The truth about the fate of the unfortunate miners, and other questions about Guyana’s most notorious criminal may now never be known.
Five-year ‘Fineman’ operation ends in his death
Posted August 29th. 2008 - Stabroek News
Five years after gaining notoriety when police published a wanted bulletin for his arrest in the midst of the Camp Street prison escapee-led crime wave in June 2003, Rondell ‘Fineman’ Rawlins finally met his end, shot dead by members of the Joint Services yesterday. During his criminal career, he had sparked fear in the heart of the nation, accused of committing horrific crimes, including the execution of a serving minister of Government, and the three massacres this year that left 31 persons dead.
Dubbed by police as the leader of the Agricola/Buxton criminal gang, the Agricola, East Bank Demerara-born resident has been on the run since 2003 and while several of his associates had been captured or killed, Rawlins managed to survive. He gained notoriety when police published a wanted bulletin for his arrest in the midst of the escapee-led crime wave in June 2003. Police had said that Rawlins was wanted for a series of robberies. Still in his early twenties when the bulletin was published for his arrest, Rawlins is said to have grown up in the Agricola community with his siblings and other relatives. Not much is known about his schooling and his childhood days.
Rawlins was said to have been involved in armed robberies and when the prison escapees were on the loose he was drafted in as a look-out mainly based in Agricola. Soon, some of the escapees were killed and Rawlins found himself in Buxton taking charge of small groups who were also part of the criminal gang. He was linked to a number of high-profile assaults including the one in 2005 in which Agricola resident David Barrow was beheaded.
In that attack, Barrow, Shamika Boyce and a Paul Persaud called “Yankee’ were killed. Barrow called ‘Gurple’ was said to have been the “biggest name” in the village.
Rawlins was also linked to several raids on East Coast villages. But it was in February 2006 that Rawlins gained further notoriety. Police had said that he was part of the 15-member gang that brought terror to Agricola on February 26, 2006 killing eight people and attempting to blow up a gas station. Reports at the time indicate that over a dozen gunmen under his command, reportedly dropped off in cars, blocked off a section of the road at Mc Doom and at Eccles and carried out a one-hour assault on residents of Agricola and Eccles. Some of the men walked to Two Brothers Gas station where they launched an attack aimed at burning it down. They then unleashed a volley of shots at three MMC security guards whose vehicle was having air put into its tyres at the time. The three men, Sheldon Smartt, Cedric Dummett and Loris Semple died on the spot.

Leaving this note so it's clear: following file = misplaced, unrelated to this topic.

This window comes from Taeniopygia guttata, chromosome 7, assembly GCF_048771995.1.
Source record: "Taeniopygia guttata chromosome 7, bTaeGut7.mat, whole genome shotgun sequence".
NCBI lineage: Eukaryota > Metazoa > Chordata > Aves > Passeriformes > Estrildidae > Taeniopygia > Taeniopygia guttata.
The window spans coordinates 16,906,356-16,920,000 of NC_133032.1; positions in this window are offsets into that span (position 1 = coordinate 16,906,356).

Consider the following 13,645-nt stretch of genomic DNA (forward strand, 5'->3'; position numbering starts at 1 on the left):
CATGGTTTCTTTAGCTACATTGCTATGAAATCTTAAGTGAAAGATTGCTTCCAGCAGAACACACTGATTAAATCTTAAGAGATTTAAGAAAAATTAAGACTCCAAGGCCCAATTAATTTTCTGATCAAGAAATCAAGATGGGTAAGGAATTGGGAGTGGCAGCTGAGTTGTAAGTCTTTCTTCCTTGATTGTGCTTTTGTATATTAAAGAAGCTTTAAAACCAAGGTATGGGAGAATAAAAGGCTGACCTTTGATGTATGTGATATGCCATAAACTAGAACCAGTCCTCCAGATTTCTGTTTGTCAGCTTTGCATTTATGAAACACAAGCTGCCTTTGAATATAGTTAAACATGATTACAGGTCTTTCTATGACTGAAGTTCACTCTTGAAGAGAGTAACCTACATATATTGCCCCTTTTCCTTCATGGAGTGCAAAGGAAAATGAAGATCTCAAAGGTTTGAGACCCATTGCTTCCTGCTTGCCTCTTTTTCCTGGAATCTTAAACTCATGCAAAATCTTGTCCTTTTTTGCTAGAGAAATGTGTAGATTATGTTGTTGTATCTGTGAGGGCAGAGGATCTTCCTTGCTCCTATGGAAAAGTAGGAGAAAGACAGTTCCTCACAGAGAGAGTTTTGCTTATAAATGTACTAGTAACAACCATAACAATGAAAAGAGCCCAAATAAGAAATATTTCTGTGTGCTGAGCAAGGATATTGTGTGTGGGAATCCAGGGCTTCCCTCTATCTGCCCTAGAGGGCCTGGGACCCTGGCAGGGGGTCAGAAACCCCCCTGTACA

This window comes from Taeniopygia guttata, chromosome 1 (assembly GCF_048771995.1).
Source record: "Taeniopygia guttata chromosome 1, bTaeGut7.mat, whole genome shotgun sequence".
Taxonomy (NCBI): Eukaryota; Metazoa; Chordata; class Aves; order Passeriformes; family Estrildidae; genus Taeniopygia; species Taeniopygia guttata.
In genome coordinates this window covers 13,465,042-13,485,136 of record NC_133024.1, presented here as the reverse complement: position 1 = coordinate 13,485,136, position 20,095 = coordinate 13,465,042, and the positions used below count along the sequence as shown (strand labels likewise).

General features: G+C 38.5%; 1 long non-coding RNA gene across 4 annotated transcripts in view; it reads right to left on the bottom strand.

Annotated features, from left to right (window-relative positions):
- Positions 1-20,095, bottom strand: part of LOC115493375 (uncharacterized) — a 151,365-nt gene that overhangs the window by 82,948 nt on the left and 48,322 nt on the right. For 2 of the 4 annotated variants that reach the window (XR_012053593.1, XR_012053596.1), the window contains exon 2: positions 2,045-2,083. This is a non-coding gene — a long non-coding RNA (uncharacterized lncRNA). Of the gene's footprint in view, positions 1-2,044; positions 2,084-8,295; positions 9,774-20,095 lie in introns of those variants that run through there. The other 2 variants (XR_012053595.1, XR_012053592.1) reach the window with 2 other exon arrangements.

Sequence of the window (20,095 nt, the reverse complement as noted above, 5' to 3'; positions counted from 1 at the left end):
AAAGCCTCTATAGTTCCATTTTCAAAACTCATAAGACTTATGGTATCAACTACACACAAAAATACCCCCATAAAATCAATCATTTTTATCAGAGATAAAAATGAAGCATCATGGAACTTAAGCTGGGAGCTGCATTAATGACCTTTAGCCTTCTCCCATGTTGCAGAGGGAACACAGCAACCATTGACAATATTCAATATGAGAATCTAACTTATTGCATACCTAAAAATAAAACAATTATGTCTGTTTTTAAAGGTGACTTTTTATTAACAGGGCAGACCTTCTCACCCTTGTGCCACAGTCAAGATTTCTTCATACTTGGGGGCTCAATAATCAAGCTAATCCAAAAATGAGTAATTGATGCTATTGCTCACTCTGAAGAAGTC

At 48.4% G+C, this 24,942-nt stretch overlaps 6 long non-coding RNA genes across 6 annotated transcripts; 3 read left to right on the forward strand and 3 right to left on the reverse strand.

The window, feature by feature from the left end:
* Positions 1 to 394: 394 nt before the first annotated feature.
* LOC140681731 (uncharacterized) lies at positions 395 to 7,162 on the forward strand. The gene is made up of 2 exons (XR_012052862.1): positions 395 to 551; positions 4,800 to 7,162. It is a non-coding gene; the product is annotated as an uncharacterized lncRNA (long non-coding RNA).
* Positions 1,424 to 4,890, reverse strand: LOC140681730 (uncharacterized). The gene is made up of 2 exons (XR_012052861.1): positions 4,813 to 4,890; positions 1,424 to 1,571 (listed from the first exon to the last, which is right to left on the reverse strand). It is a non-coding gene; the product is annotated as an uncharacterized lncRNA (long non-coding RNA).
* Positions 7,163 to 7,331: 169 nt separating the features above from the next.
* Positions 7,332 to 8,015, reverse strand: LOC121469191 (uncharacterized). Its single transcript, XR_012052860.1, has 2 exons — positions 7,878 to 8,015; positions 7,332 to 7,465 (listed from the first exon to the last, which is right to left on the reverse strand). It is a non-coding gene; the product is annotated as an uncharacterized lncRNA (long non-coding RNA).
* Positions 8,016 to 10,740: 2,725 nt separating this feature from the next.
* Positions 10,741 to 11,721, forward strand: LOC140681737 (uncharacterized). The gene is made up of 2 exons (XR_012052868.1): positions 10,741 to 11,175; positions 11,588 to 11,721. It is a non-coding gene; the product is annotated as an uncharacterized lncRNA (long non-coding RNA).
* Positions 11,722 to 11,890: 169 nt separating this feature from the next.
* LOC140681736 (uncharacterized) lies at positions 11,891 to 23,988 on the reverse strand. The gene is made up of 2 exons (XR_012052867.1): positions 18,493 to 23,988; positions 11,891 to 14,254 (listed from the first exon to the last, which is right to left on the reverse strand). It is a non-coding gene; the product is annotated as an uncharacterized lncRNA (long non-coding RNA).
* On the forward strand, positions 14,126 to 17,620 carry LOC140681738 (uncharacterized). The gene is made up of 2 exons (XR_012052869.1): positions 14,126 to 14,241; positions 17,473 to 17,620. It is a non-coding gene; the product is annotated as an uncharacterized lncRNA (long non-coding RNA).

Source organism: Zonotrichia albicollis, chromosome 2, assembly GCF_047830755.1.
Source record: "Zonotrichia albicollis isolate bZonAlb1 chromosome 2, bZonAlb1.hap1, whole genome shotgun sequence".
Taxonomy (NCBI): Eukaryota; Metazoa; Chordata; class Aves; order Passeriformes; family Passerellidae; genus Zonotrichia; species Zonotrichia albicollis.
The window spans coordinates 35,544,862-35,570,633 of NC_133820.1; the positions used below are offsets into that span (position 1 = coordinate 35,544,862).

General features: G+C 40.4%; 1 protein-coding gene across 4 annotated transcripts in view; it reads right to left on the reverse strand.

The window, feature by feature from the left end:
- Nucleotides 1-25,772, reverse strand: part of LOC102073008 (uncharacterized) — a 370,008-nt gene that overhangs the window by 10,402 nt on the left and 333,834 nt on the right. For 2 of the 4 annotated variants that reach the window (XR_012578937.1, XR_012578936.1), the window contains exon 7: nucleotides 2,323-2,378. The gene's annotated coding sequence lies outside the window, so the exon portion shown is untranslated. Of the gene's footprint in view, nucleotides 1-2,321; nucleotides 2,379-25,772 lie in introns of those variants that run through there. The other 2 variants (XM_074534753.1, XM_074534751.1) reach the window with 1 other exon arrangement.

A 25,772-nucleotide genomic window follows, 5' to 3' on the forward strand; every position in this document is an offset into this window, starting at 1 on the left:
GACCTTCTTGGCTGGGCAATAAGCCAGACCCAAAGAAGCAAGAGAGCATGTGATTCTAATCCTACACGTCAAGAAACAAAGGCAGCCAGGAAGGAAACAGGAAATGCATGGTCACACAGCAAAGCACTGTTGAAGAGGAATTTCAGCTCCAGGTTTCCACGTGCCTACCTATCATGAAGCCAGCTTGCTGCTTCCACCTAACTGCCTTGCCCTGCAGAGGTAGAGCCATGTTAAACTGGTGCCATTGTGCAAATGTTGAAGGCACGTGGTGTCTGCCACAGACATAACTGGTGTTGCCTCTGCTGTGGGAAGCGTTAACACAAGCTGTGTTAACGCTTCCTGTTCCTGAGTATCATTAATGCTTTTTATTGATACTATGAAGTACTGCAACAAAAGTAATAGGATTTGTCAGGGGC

Following the execution of the guards, the gunmen walked into Agricola where they apprehended Hannah Cameron and David Brummel in their homes. The elderly couple was shot several times and Brummel’s throat was sliced. They were then set alight on their bed. A similar assault was carried out at Caesar Street, Agricola where Assistant Town Clerk, Lavern Scott-Garraway was shot and her body burnt. The gunmen went to the home and asked for her husband, David Scott, who wasn’t there at the time. They then demanded money, but before the woman reacted she was riddled with bullets and her house set on fire. Stabroek News was told at that time that it was clear that the gunmen knew who their targets were. One resident had told this newspaper that persons had gone around the village a few days before warning villagers of the attack. Cameron’s grandson Fenton Rudder and Cecil Duncan of Kitty were also killed.
Police had linked the killings to the Buxton criminal gang and had assembled a team of detectives to investigate the slaughter. They had said that Rawlins was behind the attack. Then on the morning of April 22, 2006 seven masked gunmen dressed in military fatigues invaded the home of the then Agriculture Minister, Satyadeow Sawh and riddled him, his two siblings, Phulmattie Persaud and Rajpat Sawh and his guard Curtis Robertson, with bullets.